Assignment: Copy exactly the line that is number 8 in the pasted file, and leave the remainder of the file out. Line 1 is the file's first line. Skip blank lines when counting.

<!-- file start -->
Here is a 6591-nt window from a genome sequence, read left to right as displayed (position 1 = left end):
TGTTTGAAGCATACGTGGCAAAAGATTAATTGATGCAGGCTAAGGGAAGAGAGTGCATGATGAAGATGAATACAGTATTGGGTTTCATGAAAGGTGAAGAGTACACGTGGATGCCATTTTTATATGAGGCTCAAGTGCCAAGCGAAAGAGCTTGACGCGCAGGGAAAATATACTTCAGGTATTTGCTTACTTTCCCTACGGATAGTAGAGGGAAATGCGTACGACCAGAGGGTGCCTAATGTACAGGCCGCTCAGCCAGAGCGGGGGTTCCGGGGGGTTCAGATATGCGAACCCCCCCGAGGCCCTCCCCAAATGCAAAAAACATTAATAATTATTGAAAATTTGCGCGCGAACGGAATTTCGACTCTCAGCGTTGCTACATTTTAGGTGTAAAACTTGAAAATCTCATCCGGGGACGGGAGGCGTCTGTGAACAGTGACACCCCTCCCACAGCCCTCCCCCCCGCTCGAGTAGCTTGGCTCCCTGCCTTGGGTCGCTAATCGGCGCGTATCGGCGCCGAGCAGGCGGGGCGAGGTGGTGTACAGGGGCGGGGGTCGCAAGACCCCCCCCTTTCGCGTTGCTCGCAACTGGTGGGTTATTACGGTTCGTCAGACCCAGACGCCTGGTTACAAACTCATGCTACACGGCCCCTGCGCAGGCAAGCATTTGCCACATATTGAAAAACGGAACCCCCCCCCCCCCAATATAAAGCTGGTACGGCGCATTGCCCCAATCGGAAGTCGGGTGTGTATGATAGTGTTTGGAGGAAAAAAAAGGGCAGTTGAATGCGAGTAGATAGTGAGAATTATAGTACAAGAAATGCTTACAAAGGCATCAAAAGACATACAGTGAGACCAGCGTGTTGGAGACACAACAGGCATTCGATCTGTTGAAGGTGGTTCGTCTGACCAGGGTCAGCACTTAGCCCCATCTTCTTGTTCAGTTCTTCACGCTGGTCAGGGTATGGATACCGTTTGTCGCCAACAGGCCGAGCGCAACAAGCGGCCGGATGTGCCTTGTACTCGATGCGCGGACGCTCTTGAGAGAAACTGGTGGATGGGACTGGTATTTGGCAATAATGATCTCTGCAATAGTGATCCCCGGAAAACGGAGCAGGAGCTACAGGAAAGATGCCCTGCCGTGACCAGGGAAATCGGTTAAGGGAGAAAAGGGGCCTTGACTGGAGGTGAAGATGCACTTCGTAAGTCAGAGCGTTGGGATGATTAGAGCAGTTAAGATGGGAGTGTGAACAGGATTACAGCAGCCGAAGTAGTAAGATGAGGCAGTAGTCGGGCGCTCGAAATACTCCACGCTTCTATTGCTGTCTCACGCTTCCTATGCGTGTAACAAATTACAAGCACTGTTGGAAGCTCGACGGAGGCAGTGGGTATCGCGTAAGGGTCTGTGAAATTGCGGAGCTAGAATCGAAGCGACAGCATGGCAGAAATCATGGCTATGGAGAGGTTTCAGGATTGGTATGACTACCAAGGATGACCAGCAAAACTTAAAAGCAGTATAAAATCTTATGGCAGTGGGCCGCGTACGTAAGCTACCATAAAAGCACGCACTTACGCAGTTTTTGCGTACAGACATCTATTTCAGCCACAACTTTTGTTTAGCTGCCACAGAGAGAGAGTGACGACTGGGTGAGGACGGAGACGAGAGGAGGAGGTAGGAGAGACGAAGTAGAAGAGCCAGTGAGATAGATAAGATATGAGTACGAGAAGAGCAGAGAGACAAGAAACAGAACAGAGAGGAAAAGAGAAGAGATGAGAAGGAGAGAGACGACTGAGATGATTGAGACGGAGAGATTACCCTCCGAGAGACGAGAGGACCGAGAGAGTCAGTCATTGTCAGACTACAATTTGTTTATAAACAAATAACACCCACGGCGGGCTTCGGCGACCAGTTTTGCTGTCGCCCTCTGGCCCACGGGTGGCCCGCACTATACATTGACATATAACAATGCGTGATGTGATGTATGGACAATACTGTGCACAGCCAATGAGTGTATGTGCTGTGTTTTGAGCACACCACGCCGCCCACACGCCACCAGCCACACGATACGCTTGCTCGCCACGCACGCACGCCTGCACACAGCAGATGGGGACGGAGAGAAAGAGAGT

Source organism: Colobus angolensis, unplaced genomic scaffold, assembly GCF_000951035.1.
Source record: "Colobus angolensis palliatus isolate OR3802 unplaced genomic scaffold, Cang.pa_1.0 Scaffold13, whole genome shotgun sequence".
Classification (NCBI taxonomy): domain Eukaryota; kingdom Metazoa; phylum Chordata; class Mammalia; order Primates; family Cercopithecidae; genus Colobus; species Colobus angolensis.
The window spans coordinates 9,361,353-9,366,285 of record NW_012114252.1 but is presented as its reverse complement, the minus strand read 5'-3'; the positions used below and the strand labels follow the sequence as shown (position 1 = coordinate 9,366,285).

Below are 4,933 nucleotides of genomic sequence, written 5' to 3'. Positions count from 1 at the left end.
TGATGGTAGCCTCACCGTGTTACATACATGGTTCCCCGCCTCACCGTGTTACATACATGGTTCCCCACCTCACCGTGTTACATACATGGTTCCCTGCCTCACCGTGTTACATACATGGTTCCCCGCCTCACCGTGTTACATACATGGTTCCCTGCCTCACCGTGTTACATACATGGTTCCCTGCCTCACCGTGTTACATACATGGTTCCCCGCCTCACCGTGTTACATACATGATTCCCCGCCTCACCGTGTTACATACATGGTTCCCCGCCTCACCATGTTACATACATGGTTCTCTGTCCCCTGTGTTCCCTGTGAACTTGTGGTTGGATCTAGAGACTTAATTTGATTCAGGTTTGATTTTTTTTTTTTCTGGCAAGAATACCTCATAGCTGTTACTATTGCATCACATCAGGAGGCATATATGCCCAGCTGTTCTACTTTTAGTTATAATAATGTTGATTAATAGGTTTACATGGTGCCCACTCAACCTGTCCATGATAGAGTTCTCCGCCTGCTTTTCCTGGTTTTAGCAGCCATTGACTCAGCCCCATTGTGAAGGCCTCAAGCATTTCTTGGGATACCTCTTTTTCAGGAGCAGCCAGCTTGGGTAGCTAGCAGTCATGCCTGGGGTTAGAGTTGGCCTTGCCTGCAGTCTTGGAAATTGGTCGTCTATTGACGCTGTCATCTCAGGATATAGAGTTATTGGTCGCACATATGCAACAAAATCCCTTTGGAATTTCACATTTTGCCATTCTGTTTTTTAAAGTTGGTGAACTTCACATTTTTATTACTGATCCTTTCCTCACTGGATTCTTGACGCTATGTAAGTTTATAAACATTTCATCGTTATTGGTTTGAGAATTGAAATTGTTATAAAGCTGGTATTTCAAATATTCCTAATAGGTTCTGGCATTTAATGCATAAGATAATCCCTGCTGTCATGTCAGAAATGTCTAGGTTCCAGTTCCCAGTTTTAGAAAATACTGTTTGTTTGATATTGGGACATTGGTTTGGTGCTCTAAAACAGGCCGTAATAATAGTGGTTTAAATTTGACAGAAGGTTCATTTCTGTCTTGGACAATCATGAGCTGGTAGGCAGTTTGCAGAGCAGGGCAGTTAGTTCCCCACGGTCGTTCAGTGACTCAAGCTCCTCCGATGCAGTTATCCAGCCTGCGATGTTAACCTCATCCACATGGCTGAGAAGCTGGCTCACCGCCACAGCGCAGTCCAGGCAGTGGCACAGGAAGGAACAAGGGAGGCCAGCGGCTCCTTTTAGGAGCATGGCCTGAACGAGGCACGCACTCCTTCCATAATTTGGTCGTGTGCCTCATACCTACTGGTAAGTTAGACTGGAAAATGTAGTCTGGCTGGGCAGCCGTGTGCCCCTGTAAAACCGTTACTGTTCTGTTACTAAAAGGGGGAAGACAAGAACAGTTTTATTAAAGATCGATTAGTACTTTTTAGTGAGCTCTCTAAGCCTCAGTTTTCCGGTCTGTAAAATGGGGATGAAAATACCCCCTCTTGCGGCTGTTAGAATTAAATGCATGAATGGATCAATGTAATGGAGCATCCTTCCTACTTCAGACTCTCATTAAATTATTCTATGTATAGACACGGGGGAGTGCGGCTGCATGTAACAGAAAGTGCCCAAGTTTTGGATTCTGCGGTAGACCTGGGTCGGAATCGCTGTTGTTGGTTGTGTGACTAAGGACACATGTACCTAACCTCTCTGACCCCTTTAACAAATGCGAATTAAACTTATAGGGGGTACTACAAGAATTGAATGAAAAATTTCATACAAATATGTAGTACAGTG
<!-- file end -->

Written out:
TGATGGTAGCCTCACCGTGTTACATACATGGTTCCCCGCCTCACCGTGTTACATACATGGTTCCCCACCTCACCGTGTTACATACATGGTTCCCTGCCTCACCGTGTTACATACATGGTTCCCCGCCTCACCGTGTTACATACATGGTTCCCTGCCTCACCGTGTTACATACATGGTTCCCTGCCTCACCGTGTTACATACATGGTTCCCCGCCTCACCGTGTTACATACATGATTCCCCGCCTCACCGTGTTACATACATGGTTCCCCGCCTCACCATGTTACATACATGGTTCTCTGTCCCCTGTGTTCCCTGTGAACTTGTGGTTGGATCTAGAGACTTAATTTGATTCAGGTTTGATTTTTTTTTTTTCTGGCAAGAATACCTCATAGCTGTTACTATTGCATCACATCAGGAGGCATATATGCCCAGCTGTTCTACTTTTAGTTATAATAATGTTGATTAATAGGTTTACATGGTGCCCACTCAACCTGTCCATGATAGAGTTCTCCGCCTGCTTTTCCTGGTTTTAGCAGCCATTGACTCAGCCCCATTGTGAAGGCCTCAAGCATTTCTTGGGATACCTCTTTTTCAGGAGCAGCCAGCTTGGGTAGCTAGCAGTCATGCCTGGGGTTAGAGTTGGCCTTGCCTGCAGTCTTGGAAATTGGTCGTCTATTGACGCTGTCATCTCAGGATATAGAGTTATTGGTCGCACATATGCAACAAAATCCCTTTGGAATTTCACATTTTGCCATTCTGTTTTTTAAAGTTGGTGAACTTCACATTTTTATTACTGATCCTTTCCTCACTGGATTCTTGACGCTATGTAAGTTTATAAACATTTCATCGTTATTGGTTTGAGAATTGAAATTGTTATAAAGCTGGTATTTCAAATATTCCTAATAGGTTCTGGCATTTAATGCATAAGATAATCCCTGCTGTCATGTCAGAAATGTCTAGGTTCCAGTTCCCAGTTTTAGAAAATACTGTTTGTTTGATATTGGGACATTGGTTTGGTGCTCTAAAACAGGCCGTAATAATAGTGGTTTAAATTTGACAGAAGGTTCATTTCTGTCTTGGACAATCATGAGCTGGTAGGCAGTTTGCAGAGCAGGGCAGTTAGTTCCCCACGGTCGTTCAGTGACTCAAGCTCCTCCGATGCAGTTATCCAGCCTGCGATGTTAACCTCATCCACATGGCTGAGAAGCTGGCTCACCGCCACAGCGCAGTCCAGGCAGTGGCACAGGAAGGAACAAGGGAGGCCAGCGGCTCCTTTTAGGAGCATGGCCTGAACGAGGCACGCACTCCTTCCATAATTTGGTCGTGTGCCTCATACCTACTGGTAAGTTAGACTGGAAAATGTAGTCTGGCTGGGCAGCCGTGTGCCCCTGTAAAACCGTTACTGTTCTGTTACTAAAAGGGGGAAGACAAGAACAGTTTTATTAAAGATCGATTAGTACTTTTTAGTGAGCTCTCTAAGCCTCAGTTTTCCGGTCTGTAAAATGGGGATGAAAATACCCCCTCTTGCGGCTGTTAGAATTAAATGCATGAATGGATCAATGTAATGGAGCATCCTTCCTACTTCAGACTCTCATTAAATTATTCTATGTATAGACACGGGGGAGTGCGGCTGCATGTAACAGAAAGTGCCCAAGTTTTGGATTCTGCGGTAGACCTGGGTCGGAATCGCTGTTGTTGGTTGTGTGACTAAGGACACATGTACCTAACCTCTCTGACCCCTTTAACAAATGCGAATTAAACTTATAGGGGGTACTACAAGAATTGAATGAAAAATTTCATACAAATATGTAGTACAGTG